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Providing employees with feedback on their work performance is an important aspect of any supervisor’s role. For a constructive review, keep these factors in mind the next time you have to tell someone that he or she has done something wrong.
- Direct your feedback at action, not the person. Show the person that you are willing to listen to his or her feelings and concerns. Stress your willingness to work out the problem together and offer guidance to help the person correct the problem.
- Put the issue in context. Perhaps the employee doesn’t realize that a certain task is a priority or perhaps a specific assignment isn’t as important as other items, but still must be performed well. Make sure the worker understands the relative importance of each task. To do that, make your feedback specific—not “You always miss deadlines,” but “You missed the March 15 deadline for your report and that caused several other team members to get behind in their work.”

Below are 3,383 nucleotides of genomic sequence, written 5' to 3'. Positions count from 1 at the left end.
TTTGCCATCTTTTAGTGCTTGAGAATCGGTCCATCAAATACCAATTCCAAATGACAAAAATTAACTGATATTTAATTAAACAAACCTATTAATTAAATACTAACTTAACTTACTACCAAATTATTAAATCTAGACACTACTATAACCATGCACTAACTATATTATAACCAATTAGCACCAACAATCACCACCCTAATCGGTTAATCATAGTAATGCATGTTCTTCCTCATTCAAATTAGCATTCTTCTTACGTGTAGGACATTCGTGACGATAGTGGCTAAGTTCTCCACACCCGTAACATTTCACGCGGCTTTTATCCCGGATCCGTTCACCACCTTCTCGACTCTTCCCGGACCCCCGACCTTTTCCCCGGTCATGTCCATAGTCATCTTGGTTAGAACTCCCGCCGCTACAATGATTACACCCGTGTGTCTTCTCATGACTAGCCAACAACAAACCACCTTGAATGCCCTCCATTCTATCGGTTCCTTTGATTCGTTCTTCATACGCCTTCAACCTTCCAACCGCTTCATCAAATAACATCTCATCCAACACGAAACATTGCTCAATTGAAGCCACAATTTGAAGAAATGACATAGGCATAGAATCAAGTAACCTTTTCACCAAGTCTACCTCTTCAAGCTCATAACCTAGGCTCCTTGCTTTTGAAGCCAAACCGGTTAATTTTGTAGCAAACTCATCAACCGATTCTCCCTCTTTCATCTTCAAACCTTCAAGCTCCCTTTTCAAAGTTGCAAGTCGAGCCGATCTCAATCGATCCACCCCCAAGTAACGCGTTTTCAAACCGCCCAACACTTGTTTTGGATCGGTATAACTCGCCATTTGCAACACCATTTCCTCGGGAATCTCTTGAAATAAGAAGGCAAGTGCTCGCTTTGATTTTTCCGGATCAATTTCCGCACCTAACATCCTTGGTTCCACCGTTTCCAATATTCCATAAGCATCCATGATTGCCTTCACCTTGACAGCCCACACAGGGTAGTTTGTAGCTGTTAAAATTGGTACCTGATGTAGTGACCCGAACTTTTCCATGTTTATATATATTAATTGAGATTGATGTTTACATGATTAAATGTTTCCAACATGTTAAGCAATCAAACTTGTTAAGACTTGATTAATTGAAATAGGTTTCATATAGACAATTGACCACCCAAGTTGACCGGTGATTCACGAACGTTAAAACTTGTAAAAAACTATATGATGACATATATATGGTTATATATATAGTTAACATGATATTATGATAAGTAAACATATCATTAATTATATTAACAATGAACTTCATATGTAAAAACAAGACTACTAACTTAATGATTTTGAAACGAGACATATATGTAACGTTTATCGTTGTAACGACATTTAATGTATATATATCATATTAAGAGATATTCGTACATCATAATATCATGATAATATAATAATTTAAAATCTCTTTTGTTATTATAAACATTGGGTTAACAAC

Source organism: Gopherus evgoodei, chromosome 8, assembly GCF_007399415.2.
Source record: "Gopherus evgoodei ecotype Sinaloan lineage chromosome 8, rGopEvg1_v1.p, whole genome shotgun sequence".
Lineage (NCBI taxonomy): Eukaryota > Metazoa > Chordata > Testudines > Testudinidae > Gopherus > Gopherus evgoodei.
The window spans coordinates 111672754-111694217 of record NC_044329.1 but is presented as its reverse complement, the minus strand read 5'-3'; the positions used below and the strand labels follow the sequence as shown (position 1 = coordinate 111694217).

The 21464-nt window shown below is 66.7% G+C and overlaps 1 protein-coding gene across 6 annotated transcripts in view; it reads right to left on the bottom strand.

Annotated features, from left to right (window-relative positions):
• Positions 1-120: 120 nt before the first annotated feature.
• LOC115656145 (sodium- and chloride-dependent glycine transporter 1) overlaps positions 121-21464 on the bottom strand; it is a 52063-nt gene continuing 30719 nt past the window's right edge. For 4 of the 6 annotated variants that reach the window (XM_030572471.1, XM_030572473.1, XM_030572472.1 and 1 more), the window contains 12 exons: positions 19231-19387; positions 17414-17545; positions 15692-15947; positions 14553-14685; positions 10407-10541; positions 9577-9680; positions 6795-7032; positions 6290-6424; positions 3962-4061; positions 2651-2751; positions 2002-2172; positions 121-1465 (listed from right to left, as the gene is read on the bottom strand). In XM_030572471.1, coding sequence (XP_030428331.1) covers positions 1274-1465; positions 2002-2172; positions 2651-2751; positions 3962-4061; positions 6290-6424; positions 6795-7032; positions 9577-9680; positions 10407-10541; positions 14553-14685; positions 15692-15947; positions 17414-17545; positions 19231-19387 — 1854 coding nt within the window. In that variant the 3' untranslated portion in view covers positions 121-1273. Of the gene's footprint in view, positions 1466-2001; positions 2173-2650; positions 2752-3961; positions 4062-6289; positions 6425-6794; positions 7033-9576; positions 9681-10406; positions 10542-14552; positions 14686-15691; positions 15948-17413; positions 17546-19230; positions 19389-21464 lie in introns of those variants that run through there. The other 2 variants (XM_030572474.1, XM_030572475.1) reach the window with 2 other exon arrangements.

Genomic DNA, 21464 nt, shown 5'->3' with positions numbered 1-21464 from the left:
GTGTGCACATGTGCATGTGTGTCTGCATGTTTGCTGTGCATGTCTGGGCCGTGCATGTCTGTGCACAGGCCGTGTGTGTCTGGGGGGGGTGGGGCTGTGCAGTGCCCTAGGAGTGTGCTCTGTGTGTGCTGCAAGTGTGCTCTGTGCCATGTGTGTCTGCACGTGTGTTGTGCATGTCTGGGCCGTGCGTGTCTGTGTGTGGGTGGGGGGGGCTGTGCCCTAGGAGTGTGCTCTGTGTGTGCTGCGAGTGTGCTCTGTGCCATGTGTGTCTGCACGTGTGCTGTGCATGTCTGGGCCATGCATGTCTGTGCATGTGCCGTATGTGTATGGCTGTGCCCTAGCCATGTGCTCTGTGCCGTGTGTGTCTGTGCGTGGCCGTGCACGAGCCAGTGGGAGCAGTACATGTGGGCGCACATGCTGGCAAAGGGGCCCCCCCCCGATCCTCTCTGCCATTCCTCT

- Don’t give feedback just to clear the air or get something off your chest. Make sure the other person understands the reason for your feedback, then don’t belabor the point.
- If you are putting your feedback in writing, cool off before writing the critical letter or memo. Be sure to handle the matter in a confidential manner, informing only the individual involved and those others who may have a legitimate need to know.
- Make sure you have been understood. Do this by asking the employee for a reaction to what has been discussed. If you discover you’ve been wrong about something, admit it immediately. Then solve the problem while the employee is there to see it.
- In closing your feedback session, focus on the future and reaffirm your support and confidence in the person. Dwelling on the past may make the employee feel discouraged and defensive. Discuss past performance enough to describe and illustrate problems, then move on. Put most of your energy into correcting problems and improving future performance.